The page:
British Food and Drink

There’s an old cliche that I still hear whenever I tell anyone that I’m going to England, “OMG, I’ve heard the food is horrible “.  To which I say, ” I’ve never had a bad meal there”.  That is such an old tale, really.

I tell anyone that asks that you can get any type of food in the world there.  This trip we are taking the time to eat Indian food on Brick Lane!  I have heard many times that this is the place to get the best Indian food in the world.  I can’t imagine it could be better than actually being in India, but I’m willing to give it a try!  Of course, you can count on the fish and chips to be the best anywhere.  That goes for cream tea and high tea as well, there is no contest.


Marcie and I went to an “English tea shop” for  high tea in a little town on the outskirts of San Diego.  It was really well done and you could tell that the proprietress tried her hardest to make it authentic. It was very good, but there was just something missing.  Neither of us could put our finger on it.  It may just have been the atmosphere but it wasn’t the same.

Years ago at the bank where I worked, I had this English gentleman customer that was the epitome of what I had always imagined an English gentleman to be like.  He had white hair, a goatee, wore a plaid cap and vest and walked with a cane.  Just before my first trip over I asked him if he would like me to bring him back some real British tea.  He looked at me with a wry smile and told me that “it isn’t the tea my dear, it’s the water.”

Some of the foods that I cannot imagine eating anywhere else and having it be as good are:  British bacon, scones, roasted potatoes, fish and chips, sticky toffee pudding, Victoria sponge and cranachan.  There is a never ending list, but I haven’t had the pleasure of trying everything.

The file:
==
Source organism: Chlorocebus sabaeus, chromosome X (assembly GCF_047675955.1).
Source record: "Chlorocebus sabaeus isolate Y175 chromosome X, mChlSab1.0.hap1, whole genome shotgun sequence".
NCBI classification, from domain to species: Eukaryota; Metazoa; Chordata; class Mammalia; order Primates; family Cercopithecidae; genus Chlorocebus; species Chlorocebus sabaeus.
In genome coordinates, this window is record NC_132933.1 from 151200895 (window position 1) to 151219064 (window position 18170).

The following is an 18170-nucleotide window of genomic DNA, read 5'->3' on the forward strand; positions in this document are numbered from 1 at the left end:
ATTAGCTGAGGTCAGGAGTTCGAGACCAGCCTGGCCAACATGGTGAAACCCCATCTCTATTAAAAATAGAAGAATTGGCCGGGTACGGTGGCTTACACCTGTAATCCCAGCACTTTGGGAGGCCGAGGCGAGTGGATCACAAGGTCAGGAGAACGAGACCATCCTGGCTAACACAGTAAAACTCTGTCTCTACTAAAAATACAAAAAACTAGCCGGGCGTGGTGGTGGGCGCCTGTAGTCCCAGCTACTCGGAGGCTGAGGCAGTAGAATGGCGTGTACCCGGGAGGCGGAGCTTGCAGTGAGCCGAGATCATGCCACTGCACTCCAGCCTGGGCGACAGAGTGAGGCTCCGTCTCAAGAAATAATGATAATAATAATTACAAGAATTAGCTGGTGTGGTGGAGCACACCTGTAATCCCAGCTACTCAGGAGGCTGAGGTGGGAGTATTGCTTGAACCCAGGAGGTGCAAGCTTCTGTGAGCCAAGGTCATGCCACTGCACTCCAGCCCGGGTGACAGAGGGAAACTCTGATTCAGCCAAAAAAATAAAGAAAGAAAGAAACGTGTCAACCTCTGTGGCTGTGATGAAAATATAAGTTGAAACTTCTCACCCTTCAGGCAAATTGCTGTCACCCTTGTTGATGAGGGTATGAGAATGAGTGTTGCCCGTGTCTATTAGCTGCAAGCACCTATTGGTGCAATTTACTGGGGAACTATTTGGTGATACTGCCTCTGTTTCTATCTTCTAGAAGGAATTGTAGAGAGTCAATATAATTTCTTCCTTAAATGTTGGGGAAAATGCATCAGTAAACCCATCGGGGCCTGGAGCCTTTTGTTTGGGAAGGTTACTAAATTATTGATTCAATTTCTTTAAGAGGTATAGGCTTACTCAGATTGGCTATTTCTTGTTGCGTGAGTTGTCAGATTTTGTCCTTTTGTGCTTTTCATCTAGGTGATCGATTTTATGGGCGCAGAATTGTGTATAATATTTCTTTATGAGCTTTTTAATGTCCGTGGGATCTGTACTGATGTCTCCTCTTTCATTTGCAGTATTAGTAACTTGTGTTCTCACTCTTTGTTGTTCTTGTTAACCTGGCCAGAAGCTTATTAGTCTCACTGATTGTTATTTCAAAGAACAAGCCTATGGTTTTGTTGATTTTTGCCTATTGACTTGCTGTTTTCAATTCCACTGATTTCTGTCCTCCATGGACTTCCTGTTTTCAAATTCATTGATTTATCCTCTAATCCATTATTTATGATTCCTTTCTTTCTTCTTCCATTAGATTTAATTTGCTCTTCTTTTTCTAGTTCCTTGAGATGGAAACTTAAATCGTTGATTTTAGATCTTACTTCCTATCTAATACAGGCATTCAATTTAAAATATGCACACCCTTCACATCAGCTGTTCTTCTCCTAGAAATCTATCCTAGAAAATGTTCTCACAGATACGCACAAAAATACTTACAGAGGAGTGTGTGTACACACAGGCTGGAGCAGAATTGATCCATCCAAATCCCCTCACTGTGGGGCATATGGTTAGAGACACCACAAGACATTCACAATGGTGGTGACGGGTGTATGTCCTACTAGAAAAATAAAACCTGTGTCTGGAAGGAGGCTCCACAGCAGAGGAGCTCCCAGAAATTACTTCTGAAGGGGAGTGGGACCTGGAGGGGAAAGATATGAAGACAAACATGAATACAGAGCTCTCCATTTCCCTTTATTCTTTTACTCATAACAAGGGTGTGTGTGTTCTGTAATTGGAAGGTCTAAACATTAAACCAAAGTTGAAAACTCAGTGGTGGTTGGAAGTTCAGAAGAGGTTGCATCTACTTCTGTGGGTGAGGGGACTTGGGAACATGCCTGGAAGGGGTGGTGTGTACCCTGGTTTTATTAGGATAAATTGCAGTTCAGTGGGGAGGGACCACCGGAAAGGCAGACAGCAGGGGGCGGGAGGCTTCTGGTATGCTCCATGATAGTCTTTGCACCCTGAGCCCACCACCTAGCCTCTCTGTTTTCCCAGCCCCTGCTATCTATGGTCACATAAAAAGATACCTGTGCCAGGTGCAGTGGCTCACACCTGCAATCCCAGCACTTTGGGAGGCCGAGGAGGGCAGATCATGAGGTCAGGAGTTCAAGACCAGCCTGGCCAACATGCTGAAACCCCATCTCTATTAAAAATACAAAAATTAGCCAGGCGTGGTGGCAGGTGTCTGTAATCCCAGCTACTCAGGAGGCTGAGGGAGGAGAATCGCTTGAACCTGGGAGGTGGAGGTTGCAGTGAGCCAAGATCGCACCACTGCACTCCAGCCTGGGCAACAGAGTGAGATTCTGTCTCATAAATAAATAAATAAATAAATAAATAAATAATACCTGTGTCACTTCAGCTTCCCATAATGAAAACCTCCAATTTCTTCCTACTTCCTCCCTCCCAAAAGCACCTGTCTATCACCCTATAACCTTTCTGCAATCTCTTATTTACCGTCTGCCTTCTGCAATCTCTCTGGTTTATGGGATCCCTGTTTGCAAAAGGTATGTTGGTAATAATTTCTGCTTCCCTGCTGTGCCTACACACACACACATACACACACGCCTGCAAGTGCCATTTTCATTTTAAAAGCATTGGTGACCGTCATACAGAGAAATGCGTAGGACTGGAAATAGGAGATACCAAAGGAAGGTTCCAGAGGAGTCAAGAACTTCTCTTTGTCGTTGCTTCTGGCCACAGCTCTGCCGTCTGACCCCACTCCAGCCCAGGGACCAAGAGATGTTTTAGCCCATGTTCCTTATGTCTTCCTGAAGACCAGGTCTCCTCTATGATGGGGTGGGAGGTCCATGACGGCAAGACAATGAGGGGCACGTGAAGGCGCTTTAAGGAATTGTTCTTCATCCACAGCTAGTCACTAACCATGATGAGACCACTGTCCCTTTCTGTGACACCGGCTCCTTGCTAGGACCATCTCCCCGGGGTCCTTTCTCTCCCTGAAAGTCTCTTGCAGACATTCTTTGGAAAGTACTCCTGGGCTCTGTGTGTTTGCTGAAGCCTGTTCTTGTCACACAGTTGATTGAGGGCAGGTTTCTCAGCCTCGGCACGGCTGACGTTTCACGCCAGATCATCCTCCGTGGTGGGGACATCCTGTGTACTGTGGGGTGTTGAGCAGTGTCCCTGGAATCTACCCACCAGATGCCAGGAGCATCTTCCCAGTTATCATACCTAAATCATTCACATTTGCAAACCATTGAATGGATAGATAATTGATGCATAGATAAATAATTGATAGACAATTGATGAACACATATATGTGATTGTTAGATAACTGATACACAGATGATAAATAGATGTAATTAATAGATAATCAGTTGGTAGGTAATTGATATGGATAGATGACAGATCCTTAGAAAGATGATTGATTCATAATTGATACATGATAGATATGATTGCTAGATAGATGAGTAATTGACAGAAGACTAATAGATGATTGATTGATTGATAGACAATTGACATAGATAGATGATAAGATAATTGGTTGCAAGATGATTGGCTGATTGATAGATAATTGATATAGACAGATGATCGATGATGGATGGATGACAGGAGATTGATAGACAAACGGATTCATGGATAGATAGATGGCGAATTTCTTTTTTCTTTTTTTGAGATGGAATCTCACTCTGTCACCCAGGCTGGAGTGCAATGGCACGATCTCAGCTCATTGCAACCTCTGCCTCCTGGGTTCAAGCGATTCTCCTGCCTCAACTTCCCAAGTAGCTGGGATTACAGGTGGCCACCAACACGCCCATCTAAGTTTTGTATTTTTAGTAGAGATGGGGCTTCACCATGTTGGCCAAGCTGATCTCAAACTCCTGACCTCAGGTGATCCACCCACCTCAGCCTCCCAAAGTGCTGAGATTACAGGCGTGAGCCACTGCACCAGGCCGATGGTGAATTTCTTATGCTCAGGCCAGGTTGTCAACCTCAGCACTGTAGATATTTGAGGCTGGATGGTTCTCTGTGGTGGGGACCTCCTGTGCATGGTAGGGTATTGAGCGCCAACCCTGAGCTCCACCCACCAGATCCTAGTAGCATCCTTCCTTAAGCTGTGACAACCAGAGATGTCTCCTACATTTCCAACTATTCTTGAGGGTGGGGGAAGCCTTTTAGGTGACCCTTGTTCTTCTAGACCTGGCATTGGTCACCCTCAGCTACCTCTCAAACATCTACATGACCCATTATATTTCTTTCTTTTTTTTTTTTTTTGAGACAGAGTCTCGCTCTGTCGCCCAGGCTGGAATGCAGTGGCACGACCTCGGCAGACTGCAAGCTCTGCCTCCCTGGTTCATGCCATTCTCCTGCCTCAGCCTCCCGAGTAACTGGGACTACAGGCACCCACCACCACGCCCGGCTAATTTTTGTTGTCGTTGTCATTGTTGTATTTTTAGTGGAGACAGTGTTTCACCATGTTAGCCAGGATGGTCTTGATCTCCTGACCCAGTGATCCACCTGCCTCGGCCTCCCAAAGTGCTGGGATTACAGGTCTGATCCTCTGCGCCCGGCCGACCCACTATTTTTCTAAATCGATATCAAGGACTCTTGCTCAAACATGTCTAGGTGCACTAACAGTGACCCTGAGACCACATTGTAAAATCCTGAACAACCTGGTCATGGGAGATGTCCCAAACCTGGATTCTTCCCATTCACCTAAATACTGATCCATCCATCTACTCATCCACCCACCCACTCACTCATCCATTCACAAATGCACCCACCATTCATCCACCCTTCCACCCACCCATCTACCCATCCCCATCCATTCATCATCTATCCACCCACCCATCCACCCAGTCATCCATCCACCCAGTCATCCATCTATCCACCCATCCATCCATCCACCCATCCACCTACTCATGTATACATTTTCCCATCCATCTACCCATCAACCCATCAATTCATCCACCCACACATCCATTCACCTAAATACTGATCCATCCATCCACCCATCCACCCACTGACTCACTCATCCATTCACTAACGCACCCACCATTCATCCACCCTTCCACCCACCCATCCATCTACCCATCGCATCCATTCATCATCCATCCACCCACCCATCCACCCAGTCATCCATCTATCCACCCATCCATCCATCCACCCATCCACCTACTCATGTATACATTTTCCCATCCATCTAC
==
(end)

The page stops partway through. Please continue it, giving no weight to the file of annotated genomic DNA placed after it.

I also hear it about the drinks, especially the beer.  I hear things like “What do they know, they drink their beer warm”, “You can’t get a cold drink, they don’t have ice”.  It’s all so silly.  People should judge from their own experience.

 Now, I’m not a big drinker of alcohol.  I do like red wine with a meal.  I haven’t tried the beer there, but I imagine that it’s a matter of taste.  Some people like it with more flavor and some like the lighter lagers.     I have tasted a lemon shandy though, which is surprisingly refreshing.  Half ale and half lemonade, completely British!  I’ve also had barley water, which I had never heard of before I went there.  Some drinks that make me instantly think “England” are tea, Pimms,  bitters, ale and cider.  Maybe cider because the UK has the highest per capita consumption of cider, as well as the largest cider-producing companies in the world!